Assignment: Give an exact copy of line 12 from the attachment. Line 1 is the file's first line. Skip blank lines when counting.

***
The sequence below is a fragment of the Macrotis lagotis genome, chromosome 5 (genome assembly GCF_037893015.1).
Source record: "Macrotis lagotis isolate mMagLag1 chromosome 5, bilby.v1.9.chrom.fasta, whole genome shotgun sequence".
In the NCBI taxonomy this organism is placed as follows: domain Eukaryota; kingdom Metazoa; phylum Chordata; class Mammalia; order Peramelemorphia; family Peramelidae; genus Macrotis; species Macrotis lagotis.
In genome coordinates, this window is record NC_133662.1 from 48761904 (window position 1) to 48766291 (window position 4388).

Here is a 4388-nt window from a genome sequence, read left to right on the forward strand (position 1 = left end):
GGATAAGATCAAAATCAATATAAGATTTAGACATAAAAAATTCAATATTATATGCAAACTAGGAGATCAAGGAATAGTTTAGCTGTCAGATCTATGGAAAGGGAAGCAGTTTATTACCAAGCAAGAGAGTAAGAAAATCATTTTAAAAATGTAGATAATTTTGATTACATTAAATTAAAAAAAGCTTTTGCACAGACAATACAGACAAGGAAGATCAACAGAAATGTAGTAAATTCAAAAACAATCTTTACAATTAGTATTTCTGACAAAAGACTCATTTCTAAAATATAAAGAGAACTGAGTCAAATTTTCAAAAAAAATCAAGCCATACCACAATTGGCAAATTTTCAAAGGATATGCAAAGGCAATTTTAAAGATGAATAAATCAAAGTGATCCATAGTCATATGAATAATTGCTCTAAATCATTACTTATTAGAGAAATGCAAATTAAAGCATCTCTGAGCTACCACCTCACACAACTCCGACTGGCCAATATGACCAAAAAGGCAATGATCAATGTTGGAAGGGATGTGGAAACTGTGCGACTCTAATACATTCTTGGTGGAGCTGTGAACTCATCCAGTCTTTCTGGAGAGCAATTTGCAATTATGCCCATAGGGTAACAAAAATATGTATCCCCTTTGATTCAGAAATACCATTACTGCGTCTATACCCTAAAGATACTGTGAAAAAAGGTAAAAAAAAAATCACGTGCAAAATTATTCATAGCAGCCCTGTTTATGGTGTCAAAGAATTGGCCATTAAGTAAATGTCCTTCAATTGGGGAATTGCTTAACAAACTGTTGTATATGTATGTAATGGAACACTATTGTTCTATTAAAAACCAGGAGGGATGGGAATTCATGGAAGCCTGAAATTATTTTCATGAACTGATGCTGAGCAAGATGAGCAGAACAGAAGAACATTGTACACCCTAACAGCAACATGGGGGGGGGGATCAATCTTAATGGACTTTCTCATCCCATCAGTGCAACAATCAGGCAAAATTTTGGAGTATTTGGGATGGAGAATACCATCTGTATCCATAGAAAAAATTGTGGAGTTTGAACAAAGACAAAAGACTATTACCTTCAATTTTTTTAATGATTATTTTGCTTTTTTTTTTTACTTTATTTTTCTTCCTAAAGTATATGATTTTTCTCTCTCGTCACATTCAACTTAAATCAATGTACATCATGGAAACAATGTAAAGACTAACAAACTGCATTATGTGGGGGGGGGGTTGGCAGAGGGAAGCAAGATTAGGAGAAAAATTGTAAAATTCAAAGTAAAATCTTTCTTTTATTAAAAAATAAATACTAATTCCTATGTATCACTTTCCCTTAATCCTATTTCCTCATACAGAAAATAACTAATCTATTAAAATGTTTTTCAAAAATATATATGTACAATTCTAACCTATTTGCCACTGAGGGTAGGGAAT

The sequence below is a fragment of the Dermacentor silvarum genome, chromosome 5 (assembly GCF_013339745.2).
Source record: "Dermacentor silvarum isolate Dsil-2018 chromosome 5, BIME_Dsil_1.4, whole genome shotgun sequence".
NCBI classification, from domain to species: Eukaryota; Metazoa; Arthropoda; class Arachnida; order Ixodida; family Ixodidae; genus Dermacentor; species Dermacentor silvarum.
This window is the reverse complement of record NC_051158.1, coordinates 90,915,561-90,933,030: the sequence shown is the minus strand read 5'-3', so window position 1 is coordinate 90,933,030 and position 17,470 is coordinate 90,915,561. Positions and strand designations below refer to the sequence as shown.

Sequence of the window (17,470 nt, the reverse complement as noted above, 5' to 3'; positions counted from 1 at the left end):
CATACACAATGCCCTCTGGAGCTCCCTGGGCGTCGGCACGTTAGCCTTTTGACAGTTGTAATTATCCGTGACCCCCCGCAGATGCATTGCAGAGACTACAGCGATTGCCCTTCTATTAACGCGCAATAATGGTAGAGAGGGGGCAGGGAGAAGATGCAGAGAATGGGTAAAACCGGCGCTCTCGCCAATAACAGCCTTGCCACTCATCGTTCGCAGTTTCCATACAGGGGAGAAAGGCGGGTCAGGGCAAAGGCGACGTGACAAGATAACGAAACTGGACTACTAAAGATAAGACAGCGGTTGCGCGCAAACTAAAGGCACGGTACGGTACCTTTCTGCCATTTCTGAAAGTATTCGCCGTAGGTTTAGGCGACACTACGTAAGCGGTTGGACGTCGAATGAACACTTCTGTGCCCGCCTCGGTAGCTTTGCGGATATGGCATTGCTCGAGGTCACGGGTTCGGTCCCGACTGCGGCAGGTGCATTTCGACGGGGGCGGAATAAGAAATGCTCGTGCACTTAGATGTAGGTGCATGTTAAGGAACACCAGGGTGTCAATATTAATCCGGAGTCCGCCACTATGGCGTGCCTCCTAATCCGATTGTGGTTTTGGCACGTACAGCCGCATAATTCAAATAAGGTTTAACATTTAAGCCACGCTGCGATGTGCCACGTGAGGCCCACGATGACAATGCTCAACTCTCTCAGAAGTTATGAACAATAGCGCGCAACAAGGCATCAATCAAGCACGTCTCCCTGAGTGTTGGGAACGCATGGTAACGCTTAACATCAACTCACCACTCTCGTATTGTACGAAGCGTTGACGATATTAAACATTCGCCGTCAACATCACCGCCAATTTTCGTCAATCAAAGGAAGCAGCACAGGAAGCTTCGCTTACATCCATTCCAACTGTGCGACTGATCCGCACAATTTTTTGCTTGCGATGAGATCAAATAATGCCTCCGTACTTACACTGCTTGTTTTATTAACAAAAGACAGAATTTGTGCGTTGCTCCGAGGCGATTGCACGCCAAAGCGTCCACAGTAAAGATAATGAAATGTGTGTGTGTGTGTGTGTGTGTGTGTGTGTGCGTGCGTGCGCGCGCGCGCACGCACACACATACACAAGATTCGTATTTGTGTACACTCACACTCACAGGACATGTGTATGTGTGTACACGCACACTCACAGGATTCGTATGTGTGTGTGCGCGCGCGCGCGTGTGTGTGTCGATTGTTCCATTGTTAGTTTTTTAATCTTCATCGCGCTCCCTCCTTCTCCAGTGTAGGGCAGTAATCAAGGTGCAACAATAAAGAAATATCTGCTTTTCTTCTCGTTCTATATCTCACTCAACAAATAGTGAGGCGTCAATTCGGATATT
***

CATACACAATGCCCTCTGGAGCTCCCTGGGCGTCGGCACGTTAGCCTTTTGACAGTTGTAATTATCCGTGACCCCCCGCAGATGCATTGCAGAGACTACAGCGATTGCCCTTCTATTAACGCGCAATAATGGTAGAGAGGGGGCAGGGAGAAGATGCAGAGAATGGGTAAAACCGGCGCTCTCGCCAATAACAGCCTTGCCACTCATCGTTCGCAGTTTCCATACAGGGGAGAAAGGCGGGTCAGGGCAAAGGCGACGTGACAAGATAACGAAACTGGACTACTAAAGATAAGACAGCGGTTGCGCGCAAACTAAAGGCACGGTACGGTACCTTTCTGCCATTTCTGAAAGTATTCGCCGTAGGTTTAGGCGACACTACGTAAGCGGTTGGACGTCGAATGAACACTTCTGTGCCCGCCTCGGTAGCTTTGCGGATATGGCATTGCTCGAGGTCACGGGTTCGGTCCCGACTGCGGCAGGTGCATTTCGACGGGGGCGGAATAAGAAATGCTCGTGCACTTAGATGTAGGTGCATGTTAAGGAACACCAGGGTGTCAATATTAATCCGGAGTCCGCCACTATGGCGTGCCTCCTAATCCGATTGTGGTTTTGGCACGTACAGCCGCATAATTCAAATAAGGTTTAACATTTAAGCCACGCTGCGATGTGCCACGTGAGGCCCACGATGACAATGCTCAACTCTCTCAGAAGTTATGAACAATAGCGCGCAACAAGGCATCAATCAAGCACGTCTCCCTGAGTGTTGGGAACGCATGGTAACGCTTAACATCAACTCACCACTCTCGTATTGTACGAAGCGTTGACGATATTAAACATTCGCCGTCAACATCACCGCCAATTTTCGTCAATCAAAGGAAGCAGCACAGGAAGCTTCGCTTACATCCATTCCAACTGTGCGACTGATCCGCACAATTTTTTGCTTGCGATGAGATCAAATAATGCCTCCGTACTTACACTGCTTGTTTTATTAACAAAAGACAGAATTTGTGCGTTGCTCCGAGGCGATTGCACGCCAAAGCGTCCACAGTAAAGATAATGAAATGTGTGTGTGTGTGTGTGTGTGTGTGTGTGTGCGTGCGTGCGCGCGCGCGCACGCACACACATACACAAGATTCGTATTTGTGTACACTCACACTCACAGGACATGTGTATGTGTGTACACGCACACTCACAGGATTCGTATGTGTGTGTGCGCGCGCGCGCGTGTGTGTGTCGATTGTTCCATTGTTAGTTTTTTAATCTTCATCGCGCTCCCTCCTTCTCCAGTGTAGGGCAGTAATCAAGGTGCAACAATAAAGAAATATCTGCTTTTCTTCTCGTTCTATATCTCACTCAACAAATAGTGAGGCGTCAATTCGGATATT